10. ^ Mwakikagile, Godfrey (2006). Tanzania Under Mwalimu Nyerere: Reflections on an African Statesman. Godfrey Mwakikagile. pp. 21. ISBN 0980253497. http://books.google.co.uk/books?id=dnb-wq7D5csC&pg=PA21. 
  11. ^ Mwakikagile, Godfrey (2006). Nyerere and Africa: End of an Era. Godfrey Mwakikagile. pp. 575. ISBN 0980253411. http://books.google.co.uk/books?id=D4LcR4iOmcYC&pg=PT574. 
  12. ^ Cross, Colin (1969). The fall of the British Empire, 1918-1968. Coward-McCann. pp. 306. http://books.google.co.uk/books?id=004pAAAAYAAJ. 
  13. ^ Adi, Hakim; Sherwood, Marika (2003). "Julius Kambarage Nyerere". Pan-African History: Political Figures from Africa and the Diaspora Since 1787. Routledge. p. 147. ISBN 0203417801. http://books.google.co.uk/books?id=KG5sPR-2POgC&pg=PA147. 
  14. ^ a b van Dijk, Ruud (2008). Encyclopedia of the Cold War, Volume 1. Taylor & Francis. pp. 880. ISBN 0415975158. http://books.google.co.uk/books?id=rUdmyzkw9q4C&pg=PA880. 
  15. ^ Kangsen, Muna (13 April 2007), "Happy Birthday Mwalimu", Daily News (Daily News Media Group), archived from the original on 27 September 2007, http://web.archive.org/web/20070927230526/http://www.dailynews-tsn.com/page.php?id=6395, retrieved 21 March 2010 
  16. ^ "Julius Nyerere". Encyclopdia Britannica's Guide to Black History. Encyclopdia Britannica Inc. http://www.britannica.com/blackhistory/article-9056571. Retrieved 21 March 2010. 
  17. ^ Marshall, Julian (15 October 1999), "Julius Nyerere", The Guardian (Guardian Media Group), http://www.guardian.co.uk/news/1999/oct/15/guardianobituaries, retrieved 30 march 2010 
  18. ^ Meredith, Martin (2006). The fate of Africa: from the hopes of freedom to the heart of despair : a history of fifty years of independence. Public Affairs. ISBN 1586483986. 
  19. ^ Leonard, Thomas M. (2006). Encyclopedia of the Developing World, Volume 1. Taylor & Francis. pp. 1402. ISBN 0415976626. http://books.google.co.uk/books?id=3mE04D9PMpAC&pg=PA1402.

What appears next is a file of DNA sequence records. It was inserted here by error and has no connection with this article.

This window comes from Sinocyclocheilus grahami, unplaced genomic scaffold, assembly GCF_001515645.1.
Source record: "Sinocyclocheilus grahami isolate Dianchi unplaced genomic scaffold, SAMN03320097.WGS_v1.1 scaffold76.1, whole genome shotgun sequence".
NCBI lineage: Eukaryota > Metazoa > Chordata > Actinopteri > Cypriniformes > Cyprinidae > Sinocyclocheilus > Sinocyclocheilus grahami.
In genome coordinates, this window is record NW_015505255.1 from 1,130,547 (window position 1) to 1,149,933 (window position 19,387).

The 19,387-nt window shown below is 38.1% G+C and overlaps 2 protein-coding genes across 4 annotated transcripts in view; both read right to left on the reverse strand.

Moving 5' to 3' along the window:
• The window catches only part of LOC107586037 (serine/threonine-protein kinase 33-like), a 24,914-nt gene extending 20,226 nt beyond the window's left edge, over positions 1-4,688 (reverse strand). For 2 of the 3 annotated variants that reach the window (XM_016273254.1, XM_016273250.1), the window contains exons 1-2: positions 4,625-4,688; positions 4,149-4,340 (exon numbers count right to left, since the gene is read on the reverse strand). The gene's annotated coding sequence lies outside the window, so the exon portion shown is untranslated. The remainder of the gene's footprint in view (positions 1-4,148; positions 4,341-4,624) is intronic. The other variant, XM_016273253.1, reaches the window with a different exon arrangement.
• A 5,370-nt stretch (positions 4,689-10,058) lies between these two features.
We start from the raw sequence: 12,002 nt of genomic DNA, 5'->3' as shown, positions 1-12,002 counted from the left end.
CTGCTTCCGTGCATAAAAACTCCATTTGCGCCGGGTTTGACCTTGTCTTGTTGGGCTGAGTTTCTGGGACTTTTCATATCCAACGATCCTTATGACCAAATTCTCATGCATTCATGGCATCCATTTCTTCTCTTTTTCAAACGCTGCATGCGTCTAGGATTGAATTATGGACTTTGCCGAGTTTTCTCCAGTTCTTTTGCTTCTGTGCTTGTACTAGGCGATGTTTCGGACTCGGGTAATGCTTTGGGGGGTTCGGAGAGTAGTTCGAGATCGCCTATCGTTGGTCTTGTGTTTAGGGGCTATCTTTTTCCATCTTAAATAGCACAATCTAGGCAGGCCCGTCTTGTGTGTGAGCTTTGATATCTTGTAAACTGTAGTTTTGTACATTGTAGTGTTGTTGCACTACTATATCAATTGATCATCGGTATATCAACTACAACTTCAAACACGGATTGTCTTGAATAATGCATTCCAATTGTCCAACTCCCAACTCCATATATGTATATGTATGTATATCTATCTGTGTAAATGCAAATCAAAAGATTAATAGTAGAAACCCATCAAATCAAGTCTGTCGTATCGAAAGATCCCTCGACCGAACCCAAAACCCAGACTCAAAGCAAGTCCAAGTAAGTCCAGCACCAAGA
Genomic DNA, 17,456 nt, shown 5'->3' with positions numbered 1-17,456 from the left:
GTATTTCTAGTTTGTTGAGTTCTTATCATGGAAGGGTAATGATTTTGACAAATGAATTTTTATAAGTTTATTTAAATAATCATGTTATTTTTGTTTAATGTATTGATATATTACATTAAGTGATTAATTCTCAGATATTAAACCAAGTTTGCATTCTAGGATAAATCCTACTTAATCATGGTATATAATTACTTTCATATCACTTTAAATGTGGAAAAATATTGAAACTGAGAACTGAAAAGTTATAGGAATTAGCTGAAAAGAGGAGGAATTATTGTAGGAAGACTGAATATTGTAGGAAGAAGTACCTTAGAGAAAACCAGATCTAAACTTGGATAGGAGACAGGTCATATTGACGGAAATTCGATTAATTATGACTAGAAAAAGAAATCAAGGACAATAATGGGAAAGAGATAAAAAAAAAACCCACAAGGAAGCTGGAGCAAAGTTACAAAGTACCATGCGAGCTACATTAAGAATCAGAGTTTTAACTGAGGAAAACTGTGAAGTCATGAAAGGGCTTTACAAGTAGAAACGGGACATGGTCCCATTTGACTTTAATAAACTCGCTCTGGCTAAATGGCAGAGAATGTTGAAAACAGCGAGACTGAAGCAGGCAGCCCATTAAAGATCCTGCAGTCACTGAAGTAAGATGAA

20. ^ Cawthra, Gavin; Du Pisani, Andr; Omari, Abillah H. (2007). Security and Democracy in Southern Africa. IDRC. pp. 143. ISBN 1868144534. http://books.google.co.uk/books?id=A6iT5yToNrwC&pg=PA143. 
  21. ^ "Historical Note of the National University of Lesotho", National University of Lesotho, http://www.nul.ls/about/history/, retrieved 26 April 2010 
  22. ^ Olita, Reuben (10 July 2007), "Museveni honours Nyerere", The New Vision (New Vision Group), http://newvision.co.ug/PA/8/13/575303/, retrieved 21 March 2010 
  23. ^ a b c Lemelle, Sidney J. (2006). "'Ni wapi Tunakwenda': Hip Hop Culture and the Children of Arusha". in Dipannita, Basu; Sidney J., Lemelle. The vinyl ain't final: hip hop and the globalization of black popular culture. Pluto Press. pp. 230–254. ISBN 0745319408. http://books.google.co.uk/books?id=XI6fAAAAMAAJ. 
  24. ^ Keregero, Keregero (14 October 2005), "Mwalimu Julius Nyerere on Socialism", The Guardian (IPP Media), archived from the original on 22 February 2006, http://web.archive.org/web/20060222205137/http://www.ippmedia.com/ipp/guardian/2005/10/14/51798.html, retrieved 21 March 2010 

[edit] External links

Preceded by
Prime Minister of Tanzania
Succeeded by
Rashidi Kawawa
Preceded by
President of Tanzania
Succeeded by
Ali Hassan Mwinyi

Related topics in the Connexions Subject Index

Alternatives  –  Left History  –  Libraries & Archives  –  Social Change  – 

This article is based on one or more articles in Wikipedia, with modifications and additional content contributed by Connexions editors. This article, and any information from Wikipedia, is covered by a Creative Commons Attribution-Sharealike 3.0 Unported License (CC-BY-SA) and the GNU Free Documentation License (GFDL).

We welcome your help in improving and expanding the content of Connexipedia articles, and in correcting errors. Connexipedia is not a wiki: please contact Connexions by email if you wish to contribute. We are also looking for contributors interested in writing articles on topics, persons, events and organizations related to social justice and the history of social change movements.

For more information contact Connexions